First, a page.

Chiang Mai’s current poor air quality and smoke haze is raising concerns on the potential impact on tourism as Thailand’s Songkran water festival approaches.
Smog has been a yearly occurrence in Northern Thailand, but this year the situation appears to be the worst with Chiang Mai topping the air pollution ranking and the media tracking daily results.
But La-iad Bungsrithong, president of the Thai Hotels Association (Northern Chapter), says there appears to be a short-term decline in the market.
However, she attributes the current performance to March being part of the traditional low season rather than the pollution, adding that there has been no booking cancellation from leisure or MICE guests.
The Songkran festival typically sees leisure demand for Chiang Mai from South-east Asia, Europe, China and Thailand. According to La-iad, room occupancy in April last year was 65 per cent, reaching 85 per cent during the Songkran period (April 12-14).
She expects similar figures for Songkran this year but also greater competition arising from new hotels around Chiang Mai and Airbnb.
Similarly, a spokesperson of Standard tour, Somchai Sandnee, said the company’s business has not been affected by the air pollution. Chinese tourists are less perturbed by smog issues than political turmoil and recent events such as the boat accident in Phuket last year, Somchai pointed out.
Chotechuang Soorangura, associate managing director of NS Travel & Tours, also says he doesn’t see the smog having an impact on sales.
“The smog is considered an annual situation and our company always (issues) an advice to customers. In the case where customers really want to visit Chiang Mai, we will suggest they limit their stays in the city in favour of other provinces instead such as Sukhothai,” Chotechuang explained.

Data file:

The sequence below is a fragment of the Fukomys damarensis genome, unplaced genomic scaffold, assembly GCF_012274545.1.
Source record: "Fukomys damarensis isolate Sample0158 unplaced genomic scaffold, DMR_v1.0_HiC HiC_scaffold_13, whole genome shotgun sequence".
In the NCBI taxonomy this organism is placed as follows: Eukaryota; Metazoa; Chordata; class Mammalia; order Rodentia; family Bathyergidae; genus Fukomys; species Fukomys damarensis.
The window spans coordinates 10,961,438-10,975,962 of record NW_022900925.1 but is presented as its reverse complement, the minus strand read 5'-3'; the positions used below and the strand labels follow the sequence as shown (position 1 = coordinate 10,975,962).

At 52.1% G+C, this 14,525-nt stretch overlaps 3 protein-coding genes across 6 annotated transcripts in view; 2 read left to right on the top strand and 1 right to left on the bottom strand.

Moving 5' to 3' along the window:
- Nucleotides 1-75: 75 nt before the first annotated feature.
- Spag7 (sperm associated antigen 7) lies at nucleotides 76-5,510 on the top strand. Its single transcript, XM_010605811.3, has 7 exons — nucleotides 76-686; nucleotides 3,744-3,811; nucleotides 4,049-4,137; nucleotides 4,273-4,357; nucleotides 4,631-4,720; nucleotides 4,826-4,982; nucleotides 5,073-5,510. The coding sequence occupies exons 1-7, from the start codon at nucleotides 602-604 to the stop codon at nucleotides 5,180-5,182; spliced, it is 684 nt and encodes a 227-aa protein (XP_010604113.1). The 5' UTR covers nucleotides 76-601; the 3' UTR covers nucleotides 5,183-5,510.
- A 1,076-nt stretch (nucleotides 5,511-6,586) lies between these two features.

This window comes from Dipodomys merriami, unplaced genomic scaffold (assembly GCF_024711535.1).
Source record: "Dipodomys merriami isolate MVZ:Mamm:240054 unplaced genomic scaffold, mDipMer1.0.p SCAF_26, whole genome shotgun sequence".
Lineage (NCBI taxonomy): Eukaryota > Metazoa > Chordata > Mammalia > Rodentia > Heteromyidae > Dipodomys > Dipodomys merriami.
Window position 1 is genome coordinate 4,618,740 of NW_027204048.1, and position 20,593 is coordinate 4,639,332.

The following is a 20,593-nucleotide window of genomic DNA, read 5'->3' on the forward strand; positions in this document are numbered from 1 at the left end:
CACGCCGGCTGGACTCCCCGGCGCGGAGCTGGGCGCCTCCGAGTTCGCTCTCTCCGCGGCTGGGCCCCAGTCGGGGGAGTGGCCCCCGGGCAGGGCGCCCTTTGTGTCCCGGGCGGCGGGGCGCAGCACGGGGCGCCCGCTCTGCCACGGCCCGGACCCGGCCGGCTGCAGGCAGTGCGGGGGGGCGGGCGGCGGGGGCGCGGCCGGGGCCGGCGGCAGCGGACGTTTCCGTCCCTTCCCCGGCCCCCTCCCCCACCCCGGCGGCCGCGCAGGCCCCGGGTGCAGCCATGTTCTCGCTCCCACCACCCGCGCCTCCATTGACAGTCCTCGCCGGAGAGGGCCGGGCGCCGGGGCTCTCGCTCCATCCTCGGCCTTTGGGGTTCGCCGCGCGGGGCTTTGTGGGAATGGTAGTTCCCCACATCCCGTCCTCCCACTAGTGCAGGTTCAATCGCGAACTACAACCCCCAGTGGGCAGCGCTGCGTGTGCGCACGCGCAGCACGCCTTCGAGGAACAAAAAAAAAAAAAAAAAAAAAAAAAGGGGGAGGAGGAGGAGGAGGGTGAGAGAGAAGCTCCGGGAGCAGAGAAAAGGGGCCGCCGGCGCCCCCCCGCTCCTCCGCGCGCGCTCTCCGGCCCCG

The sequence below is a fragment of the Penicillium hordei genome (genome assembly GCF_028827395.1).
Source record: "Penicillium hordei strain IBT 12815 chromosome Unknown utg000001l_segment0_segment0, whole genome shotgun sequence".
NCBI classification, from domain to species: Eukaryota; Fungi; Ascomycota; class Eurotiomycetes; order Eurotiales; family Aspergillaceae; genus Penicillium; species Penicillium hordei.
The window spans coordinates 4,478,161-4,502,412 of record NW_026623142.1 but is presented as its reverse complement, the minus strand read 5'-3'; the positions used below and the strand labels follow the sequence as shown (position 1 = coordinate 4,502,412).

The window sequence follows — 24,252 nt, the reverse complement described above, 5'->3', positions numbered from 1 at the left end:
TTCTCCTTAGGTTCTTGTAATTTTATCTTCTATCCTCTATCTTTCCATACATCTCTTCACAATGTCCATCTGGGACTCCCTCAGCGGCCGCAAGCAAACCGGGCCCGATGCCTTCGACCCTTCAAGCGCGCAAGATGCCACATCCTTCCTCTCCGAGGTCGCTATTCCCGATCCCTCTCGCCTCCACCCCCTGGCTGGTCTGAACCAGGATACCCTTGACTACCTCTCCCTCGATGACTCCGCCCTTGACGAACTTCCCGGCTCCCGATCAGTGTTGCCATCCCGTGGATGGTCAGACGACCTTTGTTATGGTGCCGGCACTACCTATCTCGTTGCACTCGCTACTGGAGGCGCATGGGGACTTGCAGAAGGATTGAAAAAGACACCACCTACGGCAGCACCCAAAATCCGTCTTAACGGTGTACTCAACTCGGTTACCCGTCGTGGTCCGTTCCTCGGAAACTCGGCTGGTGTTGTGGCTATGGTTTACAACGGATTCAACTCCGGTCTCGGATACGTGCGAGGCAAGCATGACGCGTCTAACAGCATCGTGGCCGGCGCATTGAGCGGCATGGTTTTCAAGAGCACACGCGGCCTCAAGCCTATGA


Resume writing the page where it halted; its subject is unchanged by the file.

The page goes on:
People living in the north of Thailand are being warned to brace themselves for some summer thunderstorms until Wednesday. The Meteorological Department issued an alert today saying the storms will be caused by a high-pressure system from China that will interact with the hot weather over upper Thailand.
Outbreaks of summer thunderstorms will be likely from today to March 27. Thundershowers, gusty winds and hail are possible first in the Northeast and the East then the Central, and the North region.
Are you affected?
North: Kamphaengphet, Phitsanulok, Phichit and Phetchabun.
Northeast: Nong Bua Lamphu, Sakon Nakhon, Nakhon Phanom, Udon Thani, Buri Ram, Surin, Si Sa Ket and Ubon Ratchathani.
Central: Nakhon Sawan, Chai Nat, Lop Buri and Saraburi.East: Nakhon Nayok, Prachin Buri, Sa Kaeo and Chachoengsao.
North: Kamphaengphet, Phitsanulok, Phichit and Phetchabun.
Northeast: Nong Bua Lamphu, Udon Thani, Khon Kaen, Loei, Chaiyaphum, Nakhon Ratchasima, Buri Ram, Surin, Si Sa Ket and Ubon Ratchathani.
Central: Uthai Thani, Nakhon Sawan, Chai Nat, Lop Buri, Saraburi and Phra Nakhon Si Ayutthaya including Bangkok and its vicinity.
East: Nakhon Nayok, Prachin Buri, Sa Kaeo and Chachoengsoa.
Chiang Mai is back on top of the world’s list of most air-polluted cities, according to the AirVisual.com website.
AirVisual reports at 1.45pm that the air quality index (AQI) of Chiang Mai on Saturday stands at 471 (##!!??!!) , much higher than the 100 AQI safety standard (the WHO lists the safety limit as 50 on the AQI scale). It’s been about 350 all day today.
In its six scale listings Chiang Mai is now listed at the bottom as ‘Hazardous’, the scale doesn’t go any lower.
The northern capital has been covered with white, mostly bushfire smoke and smog, for almost two weeks prompting Chiang Mai residents to wear N95 air-filter marks outdoors. Or stay indoors.
The Chiang Mai University, the Rajamangala University of Technology Lanna and Chiang Mai provincial administration confirmed that the air quality in the city remained critical.